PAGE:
Defense Force central com-
mand, told reporters that the
Arab murder suspects have no
terrorist records and appar-
ently had no motive for killing
"It was simply a brutal mur-
der which is difficult to
explain," he said. He stressed
it was not committed by a
terrorist gang.
"Once we realized who the
suspects were, we apprehend
two of them in their Burkin
homes and the third was
caught in Nablus," he said.
The suspects were taken
into custody by agents of Shin
Bet, Israel s internal security
service. They reportedly told
interrogators that they met
Rosenfeld Saturday at a spring
between Burkin and Salfit,
where he was hiking alone.
According to the suspects,
they had a friendly conversa-
tion, ate with him and at one
point allowed Rosenfeld to
photograph them.
Then, for inexplicable rea-
sons, one of the villagers
snatched Rosenfeld's knife and
stabbed him in the upper back.
He was left to bleed to death.
His body was discovered by
Arab villagers the next day.
They summoned the village
leader, who informed the
Israeli authorities.
Arafat Spurns Election Plan
UNITED NATIONS (JTA) Yasir Arafat said in a statement
that he "categorically rejects" Israel's plan for Palestinian
elections, calling the plan a "fake political project."
The Palestine Liberation Organization "categorically rejects
this fake plan, which is inimicable to its high aspirations,' the
PLO leader said in a statement read here by Zehdi Terzi, the
PLO's delegate to the United Nations.
Israel has called for elections in the administered territories to
allow Palestinians to choose representatives to negotiate with
But Arafat said the PLO would only consider elections
"following withdrawal of the occupying forces, under interna-
tional supervision, from Palestinian lands" and the holding of an
international peace conference under the aegis of the United
This appeared to be a somewhat harder line than PLO
representatives have taken in recent weeks. Previous state-
ments have indicated that the PLO would consider the Israeli
plan if troops were withdrawn from the territories and the
elections were conducted under international supervision.
While the PLO has long favored an international peace
conference, it was not previously a condition for agreeing to the
elections plan.
Arafat's remarks were read at the opening of five days of
meetings sponsored by the Committee on the Exercise of the
Inalienable Rights of the Palestinian People.
The 23-nation committee, which operates with an $87,000 UN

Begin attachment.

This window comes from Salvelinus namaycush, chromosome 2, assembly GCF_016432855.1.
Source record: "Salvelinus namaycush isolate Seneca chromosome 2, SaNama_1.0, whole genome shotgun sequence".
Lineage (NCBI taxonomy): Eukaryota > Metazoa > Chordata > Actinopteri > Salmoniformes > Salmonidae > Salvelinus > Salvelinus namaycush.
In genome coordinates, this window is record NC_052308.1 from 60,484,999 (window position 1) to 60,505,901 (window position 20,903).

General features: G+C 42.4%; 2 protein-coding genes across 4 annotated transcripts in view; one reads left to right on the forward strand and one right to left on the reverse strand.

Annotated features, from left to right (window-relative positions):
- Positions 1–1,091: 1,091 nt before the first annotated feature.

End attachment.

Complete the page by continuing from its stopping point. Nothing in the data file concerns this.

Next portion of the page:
allocation, planned the meetings for the purpose of "mobilizing
concern and support" for the Palestinian cause.

Page 2 The Jewish Floridian of South County/Friday, June 30, 1989
K Of P Atlantic Lodge Officers To Be Installed
Leon Teger, left, treasurer of Knights of Pythias Atlantic Lodge
217, ofDelray Beach, wears the jewel of his office, which was a gift
from Sir Al Silberfeld, right, a past Supreme Lodge Representa-
tive from the State of New Jersey.
New member Stanley Brecher, left, is welcomed into Knights of
Pythias Atlantic Lodge 217, ofDelray Beach, by acting chancellor
commander Sir Abe Masanoff.
Ed Goldstein has been
elected chancellor commander
of Knights of Pythias Atlantic
Lodge No. 217 of Delray
Beach. Goldstein and the rest
of the slate of new officers will
be installed Tuesday evening,
July 18 at Temple Emeth in
Delray. Michael Jacobson,
newly appointed 11th Phy-
thian district deputy grand
chancellor, will be installing
Elected with Goldstein were
Bud Oatley, vice chancellor;
Charles Goodman, prelate; Eli
Goldman, master of the work;
Sy Stutzel, secretary; Jose'ph
Noble, financial secretary;
Leon Teger, treasurer; Sam
Meyer, master at arms; Keith
Kronish, inner guard; and
Arnold Kempler, outer guard.
Les Migdof was elected a
three-year trustee; Harry Wil-
son, two-year trustee; and
Norman Hersey, one-year
The four-and-a-half year old
chapter now has a membership
of more than 200. Newest
members voted into the lodge
are: Edward Kerzner, Stanley
Brecher, Herbert Arnold,
Michael Rosenfield and Jack
On Sunday, Oct. 29, the
lodge will hold a mystery bus
ride, which will depart at 6
p.m. from the Seville tennis
courts' parking lot in the
Kings Point complex. Les Mig-
dol, committee chairman,
reports the $3 per person price
wul include tax and tip. Partic-
ipation will be limited to 150
people. For information: 495-
0915 or 498-3349.
Miriam and Ralph Weiner of
Boynton Beach were among
those attending the Knights of
Pythias Atlantic Lodge 217
awards night. He is the newest
applicant for membership into
the Delray Beach chapter.
Five Honored By Pythians
The Knights of Pythias
Atlantic Lodge 217, Delray
Beach, held its annual Awards
Night Tuesday, June 20, at
Temple Emeth.
Honored were Arnold Kem-
pler, Sam Meyer, Mel Nestel,